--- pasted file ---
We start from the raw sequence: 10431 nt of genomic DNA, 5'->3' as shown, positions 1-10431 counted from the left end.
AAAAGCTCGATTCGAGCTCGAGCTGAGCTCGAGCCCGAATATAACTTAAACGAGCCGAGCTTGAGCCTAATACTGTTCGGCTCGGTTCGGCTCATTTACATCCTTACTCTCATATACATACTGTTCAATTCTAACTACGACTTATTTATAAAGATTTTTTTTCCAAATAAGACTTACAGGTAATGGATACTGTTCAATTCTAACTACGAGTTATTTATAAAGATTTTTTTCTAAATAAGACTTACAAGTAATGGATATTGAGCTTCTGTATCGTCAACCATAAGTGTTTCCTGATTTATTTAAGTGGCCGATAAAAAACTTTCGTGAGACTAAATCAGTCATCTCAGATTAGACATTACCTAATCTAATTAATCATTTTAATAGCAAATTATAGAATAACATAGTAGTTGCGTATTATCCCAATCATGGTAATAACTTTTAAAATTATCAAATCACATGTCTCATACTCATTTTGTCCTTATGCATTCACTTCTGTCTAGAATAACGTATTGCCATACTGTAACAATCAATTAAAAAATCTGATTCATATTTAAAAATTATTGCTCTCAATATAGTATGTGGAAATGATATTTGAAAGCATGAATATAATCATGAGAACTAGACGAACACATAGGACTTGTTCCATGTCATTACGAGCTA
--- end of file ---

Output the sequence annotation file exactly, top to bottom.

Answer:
We start from the raw sequence: 10431 nt of genomic DNA, 5'->3' as shown, positions 1-10431 counted from the left end.
AAAAGCTCGATTCGAGCTCGAGCTGAGCTCGAGCCCGAATATAACTTAAACGAGCCGAGCTTGAGCCTAATACTGTTCGGCTCGGTTCGGCTCATTTACATCCTTACTCTCATATACATACTGTTCAATTCTAACTACGACTTATTTATAAAGATTTTTTTTCCAAATAAGACTTACAGGTAATGGATACTGTTCAATTCTAACTACGAGTTATTTATAAAGATTTTTTTCTAAATAAGACTTACAAGTAATGGATATTGAGCTTCTGTATCGTCAACCATAAGTGTTTCCTGATTTATTTAAGTGGCCGATAAAAAACTTTCGTGAGACTAAATCAGTCATCTCAGATTAGACATTACCTAATCTAATTAATCATTTTAATAGCAAATTATAGAATAACATAGTAGTTGCGTATTATCCCAATCATGGTAATAACTTTTAAAATTATCAAATCACATGTCTCATACTCATTTTGTCCTTATGCATTCACTTCTGTCTAGAATAACGTATTGCCATACTGTAACAATCAATTAAAAAATCTGATTCATATTTAAAAATTATTGCTCTCAATATAGTATGTGGAAATGATATTTGAAAGCATGAATATAATCATGAGAACTAGACGAACACATAGGACTTGTTCCATGTCATTACGAGCTA